Mindfulness: Calm is not separate from the storm
By Kathleen Beck-Coon, MD

The trauma being experienced by health care providers is not a single event. On a cognitive level, we recognize how thoughtful pondering of possible future decisions can turn from a focused, time-limited effort into endlessly looping worry.

But it’s not simply rehashing the past and worrying about the future that stirs up a stress response. There is real loss, real pain, real heartbreak, real exhaustion right now. Denying or pretending that this is not part of our reality isn’t healthy and, more pragmatically, it doesn’t work.

But continually thinking, talking, and reading about COVID-19 may not be the balm that is needed in this storm of stress. What is the means to stay rooted in what matters to us and not be chronically hijacked by fear or despair?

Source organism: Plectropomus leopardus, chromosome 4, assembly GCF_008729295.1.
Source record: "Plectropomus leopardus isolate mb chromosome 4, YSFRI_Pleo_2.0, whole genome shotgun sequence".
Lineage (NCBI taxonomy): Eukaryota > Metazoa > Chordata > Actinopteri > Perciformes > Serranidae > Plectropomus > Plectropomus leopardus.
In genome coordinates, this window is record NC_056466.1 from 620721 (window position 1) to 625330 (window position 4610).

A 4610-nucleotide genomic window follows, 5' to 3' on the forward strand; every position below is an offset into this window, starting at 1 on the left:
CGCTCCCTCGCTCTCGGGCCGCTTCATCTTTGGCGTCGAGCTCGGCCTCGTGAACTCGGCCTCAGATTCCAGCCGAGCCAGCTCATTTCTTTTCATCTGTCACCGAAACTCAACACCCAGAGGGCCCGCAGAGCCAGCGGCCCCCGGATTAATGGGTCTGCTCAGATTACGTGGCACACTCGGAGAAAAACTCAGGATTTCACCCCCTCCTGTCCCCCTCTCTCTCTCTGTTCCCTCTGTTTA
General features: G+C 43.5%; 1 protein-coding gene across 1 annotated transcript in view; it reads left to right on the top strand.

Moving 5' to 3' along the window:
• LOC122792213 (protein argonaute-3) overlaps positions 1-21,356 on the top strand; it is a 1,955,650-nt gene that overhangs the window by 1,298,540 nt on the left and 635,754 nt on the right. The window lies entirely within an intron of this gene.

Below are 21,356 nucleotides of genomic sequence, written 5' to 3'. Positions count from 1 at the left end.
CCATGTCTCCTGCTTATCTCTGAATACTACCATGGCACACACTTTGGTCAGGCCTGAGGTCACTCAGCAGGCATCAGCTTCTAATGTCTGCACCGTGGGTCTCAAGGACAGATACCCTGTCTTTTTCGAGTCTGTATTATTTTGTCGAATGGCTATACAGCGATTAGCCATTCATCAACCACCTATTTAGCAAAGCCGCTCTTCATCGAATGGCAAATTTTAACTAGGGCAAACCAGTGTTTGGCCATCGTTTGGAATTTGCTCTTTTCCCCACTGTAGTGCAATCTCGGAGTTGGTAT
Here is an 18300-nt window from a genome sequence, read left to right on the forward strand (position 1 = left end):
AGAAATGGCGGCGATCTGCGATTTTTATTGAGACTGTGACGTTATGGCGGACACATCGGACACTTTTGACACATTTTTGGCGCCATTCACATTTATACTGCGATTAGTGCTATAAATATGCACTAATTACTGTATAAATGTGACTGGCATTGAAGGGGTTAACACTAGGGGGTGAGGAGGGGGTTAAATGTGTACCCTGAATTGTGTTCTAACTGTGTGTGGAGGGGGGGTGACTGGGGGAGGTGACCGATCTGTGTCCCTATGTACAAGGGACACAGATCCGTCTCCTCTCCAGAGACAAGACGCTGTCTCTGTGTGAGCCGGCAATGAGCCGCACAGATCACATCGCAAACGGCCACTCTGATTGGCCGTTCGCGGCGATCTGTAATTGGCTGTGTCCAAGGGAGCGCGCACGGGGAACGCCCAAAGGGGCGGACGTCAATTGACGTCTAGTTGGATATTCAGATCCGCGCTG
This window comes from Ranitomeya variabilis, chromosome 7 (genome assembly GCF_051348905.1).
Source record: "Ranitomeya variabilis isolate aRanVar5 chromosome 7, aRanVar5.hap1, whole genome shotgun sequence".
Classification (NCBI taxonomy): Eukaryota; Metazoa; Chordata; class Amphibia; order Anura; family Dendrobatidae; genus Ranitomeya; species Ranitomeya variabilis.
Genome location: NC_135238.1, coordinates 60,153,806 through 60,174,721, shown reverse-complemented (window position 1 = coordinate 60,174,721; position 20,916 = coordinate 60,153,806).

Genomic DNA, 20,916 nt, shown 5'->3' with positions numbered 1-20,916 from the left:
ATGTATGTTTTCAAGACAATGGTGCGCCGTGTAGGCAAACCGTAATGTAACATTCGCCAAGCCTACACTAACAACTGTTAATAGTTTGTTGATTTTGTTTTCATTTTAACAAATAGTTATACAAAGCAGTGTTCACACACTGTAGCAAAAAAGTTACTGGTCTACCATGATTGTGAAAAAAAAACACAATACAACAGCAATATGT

Finding a port of safety in the storm, where our natural capacity to know vibrancy and joy can also show up, calls for turning toward the present moment, one moment at a time, and seeing what is called for now. Whether experiencing joy, grief, fear, or connection, your compassion and wisdom are already present.

How could it be otherwise? Whether it is the wisdom of turning to a place that is settled within us or exhaling into presence to meet the exigency of the moment, mindfulness allows knowing what is needed. Nothing to go get, nothing to feign or manufacture. Compassion and wisdom are who you are, and loving yourself is the same love you offer others. Unembellished by why things are as they are, how we wish it would be different or fear it will be, mindfully pausing allows meeting the reality of this moment with more ease in the love and wisdom that is already here.

Listen to the mindfulness meditation (audio) >>